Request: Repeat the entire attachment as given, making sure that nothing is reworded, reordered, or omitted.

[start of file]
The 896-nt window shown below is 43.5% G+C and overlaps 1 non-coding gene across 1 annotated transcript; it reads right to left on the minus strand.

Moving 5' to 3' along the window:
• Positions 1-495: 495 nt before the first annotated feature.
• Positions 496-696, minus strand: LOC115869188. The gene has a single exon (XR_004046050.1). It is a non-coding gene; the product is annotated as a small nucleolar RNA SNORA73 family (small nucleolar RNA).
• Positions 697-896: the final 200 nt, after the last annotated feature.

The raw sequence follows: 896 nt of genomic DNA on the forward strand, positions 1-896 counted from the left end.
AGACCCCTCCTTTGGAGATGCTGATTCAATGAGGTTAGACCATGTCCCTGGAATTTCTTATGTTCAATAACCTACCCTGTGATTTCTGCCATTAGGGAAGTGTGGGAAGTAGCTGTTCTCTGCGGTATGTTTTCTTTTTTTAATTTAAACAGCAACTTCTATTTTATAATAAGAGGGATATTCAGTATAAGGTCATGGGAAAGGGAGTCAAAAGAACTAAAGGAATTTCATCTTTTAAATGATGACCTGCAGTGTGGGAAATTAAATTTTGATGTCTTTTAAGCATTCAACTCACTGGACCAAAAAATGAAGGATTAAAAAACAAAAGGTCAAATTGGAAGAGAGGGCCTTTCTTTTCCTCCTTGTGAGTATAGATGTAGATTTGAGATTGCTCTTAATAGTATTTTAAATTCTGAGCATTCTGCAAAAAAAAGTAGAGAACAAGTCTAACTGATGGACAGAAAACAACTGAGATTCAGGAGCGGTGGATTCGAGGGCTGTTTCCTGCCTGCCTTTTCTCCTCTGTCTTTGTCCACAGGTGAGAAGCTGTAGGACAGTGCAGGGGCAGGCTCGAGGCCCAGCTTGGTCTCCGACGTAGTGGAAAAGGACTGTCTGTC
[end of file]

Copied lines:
The 896-nt window shown below is 43.5% G+C and overlaps 1 non-coding gene across 1 annotated transcript; it reads right to left on the minus strand.

Moving 5' to 3' along the window:
• Positions 1-495: 495 nt before the first annotated feature.
• Positions 496-696, minus strand: LOC115869188. The gene has a single exon (XR_004046050.1). It is a non-coding gene; the product is annotated as a small nucleolar RNA SNORA73 family (small nucleolar RNA).
• Positions 697-896: the final 200 nt, after the last annotated feature.

The raw sequence follows: 896 nt of genomic DNA on the forward strand, positions 1-896 counted from the left end.
AGACCCCTCCTTTGGAGATGCTGATTCAATGAGGTTAGACCATGTCCCTGGAATTTCTTATGTTCAATAACCTACCCTGTGATTTCTGCCATTAGGGAAGTGTGGGAAGTAGCTGTTCTCTGCGGTATGTTTTCTTTTTTTAATTTAAACAGCAACTTCTATTTTATAATAAGAGGGATATTCAGTATAAGGTCATGGGAAAGGGAGTCAAAAGAACTAAAGGAATTTCATCTTTTAAATGATGACCTGCAGTGTGGGAAATTAAATTTTGATGTCTTTTAAGCATTCAACTCACTGGACCAAAAAATGAAGGATTAAAAAACAAAAGGTCAAATTGGAAGAGAGGGCCTTTCTTTTCCTCCTTGTGAGTATAGATGTAGATTTGAGATTGCTCTTAATAGTATTTTAAATTCTGAGCATTCTGCAAAAAAAAGTAGAGAACAAGTCTAACTGATGGACAGAAAACAACTGAGATTCAGGAGCGGTGGATTCGAGGGCTGTTTCCTGCCTGCCTTTTCTCCTCTGTCTTTGTCCACAGGTGAGAAGCTGTAGGACAGTGCAGGGGCAGGCTCGAGGCCCAGCTTGGTCTCCGACGTAGTGGAAAAGGACTGTCTGTC